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Interview: The Damned's Captain Sensible

The Damned carry on
By JIM SULLIVAN  |  March 3, 2009

Photo by Raven

The Sex Pistols, the Clash, the Jam — they get punk rock respect more than three decades down the pike, but their contemporaries the Damned are oft seen as a footnote, a comic one at that. The band remains fronted by singer Dave Vanian, forever dressed as a dapper vampire, and guitarist Captain Sensible, attired in all manner of garish garb. Why the no-respect vibe? "You're expected to split up and stay split up or someone in the band should die," says Sensible, now 54. "That's the route to, um, not success, but legacy."

The Damned, boasting numerous lineups and stylistic shifts, are happy survivors. Today's quintet — with keyboardist Monty Oxymoron, bassist Stuart West, and drummer Pinch — have been together four years and had been scheduled to play the Paradise on Sunday, January 4. At press time the band announced it was cancelling its North American tour, but when we talked to Sensible he had promised 90 minutes-plus of their best stuff, going back to their double A-side single, "Neat Neat Neat"/"New Rose" (1976, credited as the first single released by a British punk band). The Damned have evolved into what Sensible calls a "goth-psycheledic-punk-'60s-garage-twang" band. They've released their first CD in seven years, So, Who's Paranoid? (English Channel), and it's damned good. I talked recently with the Captain (neè Ray Burns) about the past and the present.

Let's say it's 1976 and I was there to ask you if there'd be a Damned in 2009.
I would've said we'd have lasted six weeks maximum. We had to lie and cheat our way to get gigs. We'd go to venues, look to see who was on the schedule, and we'd say, "Look we can support this band, we're a dub-reggae act" or "We're a heavy rock act" or "We're a folk act." You couldn't use the p-word; if you said you were a punk band you'd get no gigs whatsoever. And then when we got on the stage, quite often the curtain would be pulled or the plugs would be pulled. We'd end up playing three songs and that was it. We'd be kicked out on our ear holes.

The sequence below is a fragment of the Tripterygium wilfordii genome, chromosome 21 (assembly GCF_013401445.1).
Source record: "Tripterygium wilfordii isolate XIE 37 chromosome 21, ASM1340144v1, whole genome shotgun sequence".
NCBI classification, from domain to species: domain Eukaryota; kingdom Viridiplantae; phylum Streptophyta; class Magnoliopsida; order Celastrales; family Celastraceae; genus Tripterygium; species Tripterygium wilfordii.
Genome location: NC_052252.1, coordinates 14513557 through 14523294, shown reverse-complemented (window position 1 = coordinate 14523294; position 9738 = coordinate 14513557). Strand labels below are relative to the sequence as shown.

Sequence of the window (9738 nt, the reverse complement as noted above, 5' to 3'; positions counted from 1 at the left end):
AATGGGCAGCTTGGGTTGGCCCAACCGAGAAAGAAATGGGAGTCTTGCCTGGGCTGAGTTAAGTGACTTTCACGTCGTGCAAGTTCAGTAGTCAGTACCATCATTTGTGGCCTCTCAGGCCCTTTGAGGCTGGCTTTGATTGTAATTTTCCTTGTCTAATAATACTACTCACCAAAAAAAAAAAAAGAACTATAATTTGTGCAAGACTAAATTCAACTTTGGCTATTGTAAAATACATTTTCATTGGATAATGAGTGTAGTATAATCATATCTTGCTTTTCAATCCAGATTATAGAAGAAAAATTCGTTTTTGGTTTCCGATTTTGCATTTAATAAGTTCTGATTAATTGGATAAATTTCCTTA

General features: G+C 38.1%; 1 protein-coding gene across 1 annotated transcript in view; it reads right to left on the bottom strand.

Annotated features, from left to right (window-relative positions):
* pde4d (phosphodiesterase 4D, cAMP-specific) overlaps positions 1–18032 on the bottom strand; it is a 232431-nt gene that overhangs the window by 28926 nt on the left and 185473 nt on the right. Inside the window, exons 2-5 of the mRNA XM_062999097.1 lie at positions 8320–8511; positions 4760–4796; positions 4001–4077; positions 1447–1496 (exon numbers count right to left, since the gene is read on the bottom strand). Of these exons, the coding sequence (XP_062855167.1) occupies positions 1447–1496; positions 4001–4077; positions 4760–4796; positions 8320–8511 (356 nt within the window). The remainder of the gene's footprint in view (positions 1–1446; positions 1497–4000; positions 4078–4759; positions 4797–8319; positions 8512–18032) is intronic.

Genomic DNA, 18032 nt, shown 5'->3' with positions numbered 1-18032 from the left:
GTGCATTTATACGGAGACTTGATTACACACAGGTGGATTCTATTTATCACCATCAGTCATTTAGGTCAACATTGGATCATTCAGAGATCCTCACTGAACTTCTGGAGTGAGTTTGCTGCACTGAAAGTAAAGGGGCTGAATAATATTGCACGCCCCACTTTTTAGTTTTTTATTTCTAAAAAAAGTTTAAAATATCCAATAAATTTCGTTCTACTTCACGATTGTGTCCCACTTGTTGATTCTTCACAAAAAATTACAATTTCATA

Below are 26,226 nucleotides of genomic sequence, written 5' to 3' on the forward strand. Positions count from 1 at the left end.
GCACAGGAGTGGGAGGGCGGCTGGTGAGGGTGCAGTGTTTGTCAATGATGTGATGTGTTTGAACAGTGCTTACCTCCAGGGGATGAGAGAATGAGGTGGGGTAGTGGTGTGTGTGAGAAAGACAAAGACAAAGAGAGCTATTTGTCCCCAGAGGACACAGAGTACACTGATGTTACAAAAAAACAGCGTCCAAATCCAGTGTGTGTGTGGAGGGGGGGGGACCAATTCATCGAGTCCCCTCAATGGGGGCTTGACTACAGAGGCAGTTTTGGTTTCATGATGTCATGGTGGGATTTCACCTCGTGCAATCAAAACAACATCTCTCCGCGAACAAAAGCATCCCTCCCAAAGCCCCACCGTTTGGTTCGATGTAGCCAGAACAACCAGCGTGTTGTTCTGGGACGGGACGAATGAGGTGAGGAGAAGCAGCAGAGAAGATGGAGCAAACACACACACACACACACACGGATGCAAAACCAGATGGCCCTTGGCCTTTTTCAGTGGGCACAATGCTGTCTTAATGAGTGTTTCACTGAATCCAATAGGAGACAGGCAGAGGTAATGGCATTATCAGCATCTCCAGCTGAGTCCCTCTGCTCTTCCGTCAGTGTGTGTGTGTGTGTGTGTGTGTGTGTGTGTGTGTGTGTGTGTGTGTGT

Would you get paid?
No. We'd drink as much as possible backstage before we left. That's how I got my name, Captain Sensible. Obviously, it's ironic. I used to behave quite badly.

Not as badly as some. But I know you've been naked from the waist down a lot on stage — I saw that during the '80s in Boston. But I've been told that's history.
It's funny you should say that. Last night we played Bristol. The final power chord finished and the band sauntered off. I surreptitiously had given the sound guy my old [solo career] hit "Happy Talk," but the big-band version from the '50s. I run back on stage and grab the microphone and croon this rancid old show tune and, of course, I get the odd heckle so of course I have to show them my bottom.

That's sweet.
I was standing at the merch store before the gig and someone asked me the very same question. I said to this lady, "No, madam, I'm trying to behave myself these days," and her face dropped and she said, "Oh no, we only want to see you behave badly." School teachers and lawyers come along to see the Damned and they have a few drinks and they want to see really bad behavior.

All in good fun though.
Right. I'm a trendy vegetarian and I think we have to be aware of what we shove in our bodies. We only get one chance at life, there's no born-again nonsense gonna happen. We've got to make the most of what we've got while we're here.

I'm guessing your audience includes peers and curious kids, wondering what the Damned is all about.
Yeah, it's very strange. You're supposed to hate the music your parents liked and parents are supposed to be outraged by what the kids are listening to, but I think punk was so ahead of the game in 1977 — kind of quite extreme — we're now in fashion. The Dead Kennedys, Ramones, and dare I say the Damned still sound fucking brilliant. Punk is still saying something and it's still relevant and the great thing is anyone can do it — learn three chords and form a band.

What accounts for your eternal joie de vivre?
I never saw the point in po-faced rock stars, people who think they're special and everyone should run around and treat them like gods. At the end of the day, if you can play a guitar it doesn't make you special in the slightest. You don't go around groveling to the plumber when you see he's done a good job. I never saw the point of some of my contemporaries — you never see a photograph of them smiling. They're so serious. What's that all about? I just never got it. It doesn't mean I don't take life and politics and the way things are going incredibly serious. These are very dangerous times we're living in.

Related: Interview: Billy Bragg, The Big Hurt: Frequently asked questions, Snakes and pilgrims, More more >
  Topics: Music Features , the Clash, The Sex Pistols, Dead Kennedys,  More more >
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